From Flies and Filth
to Food and Fever
The State Board of Health
Asks you to carefully and attentively read this card; then
put the question directly to yourself, whether flies should not
be destroyed, or, a least, an effort be made to keep from pollut-
ing food prepared for you to eat.
Flies are disease carriers
Live and breed in all kinds of filth
Infect food and drink by germ-laden feet
Each female fly can lay 150 eggs
Should be kept out of dwellings
Flies breed in horse manure, cow dung, decaying vegetables, garbage of all description, dead
animals and human excrement.
Flies are Nature's scavengers, it is true, filling the same function as some bacteria do, but
become an intolerable nuisance and DANGER when entering human dwellings and contami-
The presence of flies is a direct evidence of careless housekeeping and the existence of filth
in some form about the premises.
Remember that when and where absolute cleanliness prevails there will be no flies.
Look daily after the garbage cans. See that they are carefully sprinkled with lime or kero-
sene oil and effectively covered.
Do the same thing to manure heaps, and remove all manure from stables every three or
four days, and when removed, cover with lime and sand.
Look carefully after the garbage cans. They require constant attention. This is particularly
true in hotels, boarding houses, station houses, railroad stations, and in fact, wherever people
congregate in large numbers.
Flies are fond of feasting on turberculous sputum, and hover around cuspidors. The specks
of flies contain live tubercle bacilli after they have eaten turberculous sputum, showing that the
bacilli will pass through the digestive tract of the fly in an active infective state.
Flies carry on their mouths (proboscis) and on their legs putrefying and disease germs, on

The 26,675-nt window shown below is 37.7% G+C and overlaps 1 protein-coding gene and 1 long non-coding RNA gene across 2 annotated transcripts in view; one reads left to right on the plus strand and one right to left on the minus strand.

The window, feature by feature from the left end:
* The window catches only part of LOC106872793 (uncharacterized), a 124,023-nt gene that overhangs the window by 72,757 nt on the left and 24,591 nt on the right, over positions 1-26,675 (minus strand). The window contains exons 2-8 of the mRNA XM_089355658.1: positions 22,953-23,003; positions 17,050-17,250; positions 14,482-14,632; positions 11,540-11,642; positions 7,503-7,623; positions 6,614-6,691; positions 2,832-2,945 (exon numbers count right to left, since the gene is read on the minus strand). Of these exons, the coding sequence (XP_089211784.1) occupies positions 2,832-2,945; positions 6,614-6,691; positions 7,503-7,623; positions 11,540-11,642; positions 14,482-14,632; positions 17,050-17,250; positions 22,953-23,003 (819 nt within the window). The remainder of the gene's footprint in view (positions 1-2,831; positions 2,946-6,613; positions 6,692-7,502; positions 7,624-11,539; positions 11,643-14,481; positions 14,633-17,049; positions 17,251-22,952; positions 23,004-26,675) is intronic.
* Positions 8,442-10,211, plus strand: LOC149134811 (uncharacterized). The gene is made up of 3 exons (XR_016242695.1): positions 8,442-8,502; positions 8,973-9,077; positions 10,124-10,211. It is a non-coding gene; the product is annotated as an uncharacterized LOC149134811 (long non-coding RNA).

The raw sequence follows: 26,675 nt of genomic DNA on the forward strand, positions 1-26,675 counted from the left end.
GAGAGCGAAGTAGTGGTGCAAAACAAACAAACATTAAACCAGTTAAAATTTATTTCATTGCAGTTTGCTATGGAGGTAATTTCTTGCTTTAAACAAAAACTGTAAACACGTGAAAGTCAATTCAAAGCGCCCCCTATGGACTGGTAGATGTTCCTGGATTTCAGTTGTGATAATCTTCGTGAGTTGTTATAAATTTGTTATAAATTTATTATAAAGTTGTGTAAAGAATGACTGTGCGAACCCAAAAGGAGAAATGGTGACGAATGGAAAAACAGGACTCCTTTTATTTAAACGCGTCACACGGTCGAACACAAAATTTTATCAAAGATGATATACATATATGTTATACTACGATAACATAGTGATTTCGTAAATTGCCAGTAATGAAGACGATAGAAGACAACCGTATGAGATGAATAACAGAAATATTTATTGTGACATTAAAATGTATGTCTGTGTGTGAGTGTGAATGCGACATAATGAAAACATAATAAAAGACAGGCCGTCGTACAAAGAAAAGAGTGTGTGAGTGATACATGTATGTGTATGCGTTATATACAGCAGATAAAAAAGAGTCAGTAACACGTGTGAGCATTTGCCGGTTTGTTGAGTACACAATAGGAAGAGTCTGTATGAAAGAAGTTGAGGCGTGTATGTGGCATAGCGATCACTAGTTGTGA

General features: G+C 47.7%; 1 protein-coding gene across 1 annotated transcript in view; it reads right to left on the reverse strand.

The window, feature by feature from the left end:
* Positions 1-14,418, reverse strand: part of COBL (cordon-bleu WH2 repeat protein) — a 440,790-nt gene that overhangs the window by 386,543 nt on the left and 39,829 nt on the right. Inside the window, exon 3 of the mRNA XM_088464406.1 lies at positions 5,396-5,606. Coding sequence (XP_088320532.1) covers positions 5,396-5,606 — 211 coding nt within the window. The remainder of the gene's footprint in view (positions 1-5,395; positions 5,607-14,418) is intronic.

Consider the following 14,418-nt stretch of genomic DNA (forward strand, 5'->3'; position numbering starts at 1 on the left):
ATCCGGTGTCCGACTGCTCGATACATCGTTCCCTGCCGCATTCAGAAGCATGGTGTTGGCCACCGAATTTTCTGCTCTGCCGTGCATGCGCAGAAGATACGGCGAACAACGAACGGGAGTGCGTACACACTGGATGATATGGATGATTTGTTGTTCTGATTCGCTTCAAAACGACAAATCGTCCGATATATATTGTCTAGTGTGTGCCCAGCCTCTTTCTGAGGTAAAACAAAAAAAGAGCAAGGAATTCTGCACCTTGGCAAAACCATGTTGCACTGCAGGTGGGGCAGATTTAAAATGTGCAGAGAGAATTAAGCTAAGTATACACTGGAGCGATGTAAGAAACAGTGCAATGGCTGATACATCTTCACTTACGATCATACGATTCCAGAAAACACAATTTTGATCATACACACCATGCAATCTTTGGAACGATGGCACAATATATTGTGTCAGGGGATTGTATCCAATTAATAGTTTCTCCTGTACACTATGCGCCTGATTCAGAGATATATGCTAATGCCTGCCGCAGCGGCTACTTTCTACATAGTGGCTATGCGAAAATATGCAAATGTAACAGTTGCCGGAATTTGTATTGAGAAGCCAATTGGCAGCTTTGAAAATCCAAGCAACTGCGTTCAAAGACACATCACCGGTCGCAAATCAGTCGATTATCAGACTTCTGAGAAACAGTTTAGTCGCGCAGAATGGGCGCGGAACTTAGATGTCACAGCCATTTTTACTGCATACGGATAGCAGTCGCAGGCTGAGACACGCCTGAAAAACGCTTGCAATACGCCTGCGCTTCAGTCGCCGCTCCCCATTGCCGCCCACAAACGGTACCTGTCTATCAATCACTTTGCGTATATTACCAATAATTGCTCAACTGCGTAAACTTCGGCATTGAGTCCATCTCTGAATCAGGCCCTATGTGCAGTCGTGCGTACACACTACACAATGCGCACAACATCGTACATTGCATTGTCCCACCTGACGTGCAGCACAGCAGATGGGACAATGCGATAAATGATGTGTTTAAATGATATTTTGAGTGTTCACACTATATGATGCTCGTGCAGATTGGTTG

which they have recently fed, and then crawl over food, infecting it, unless shut out by screens.
Keep flies from the SICK, especially those ill with communicable or contagious diseases. If
The room is not screened the patient should be treated under a net, both for the safety to others as
well as for individual comfort.
SCREEN ALL FOOD. Apply this rule, not only to food prepared at home, but to food-
stuffs offered for sale, and especially fruits, salads and all other things which do not require
to be cooked. For -
Flies crawl over fruit when exposed for sale, unguarded by screens, and the generality of
people do not wash fruit before eating it. This is a fruitful source of human infection, particu-
larly if a case of typhoid fever nearby is being carelessly handled.
Don't forget that flies will carry the bacilli of typhoid fever from the stools of the patient (if
left exposed and not disinfected), if given an opportunity, to the food in the kitchen and dining-
room. This is no conjecture, for the Spanish-American War proved this fact.
The great secret of how to get rid of lies is CLEANLINESS FIRST, and by screening all
openings of the home, especially the kitchen and dining-room.
Look at the marginal illustrations. They are disgusting, it is true. So are flies. The disgust
that your stomach receives through your eye is as nothing, however, to the probable and pos-
sible benefit which you will receive by giving due heed to the warnings suggested by the etchings.
STATE B0ARD of HEALTH
E. M. HENDRY, President
JOHN G. CHRISTOPHER H. L. SIMPSON, M. D.
Jacksonville, Florida Pensacola, Florida
JOSEPH Y. PORTER, M. D.
Secretary of State Health Officer
KEY WEST and JACKSONVILLE, FL
Record Company, St. Augustine
State Library of Florida: Florida Collection, BR0214
Linen poster from the State Board of Health encouraging the public to reduce the exposure of food, drinks, and dwellings to flies.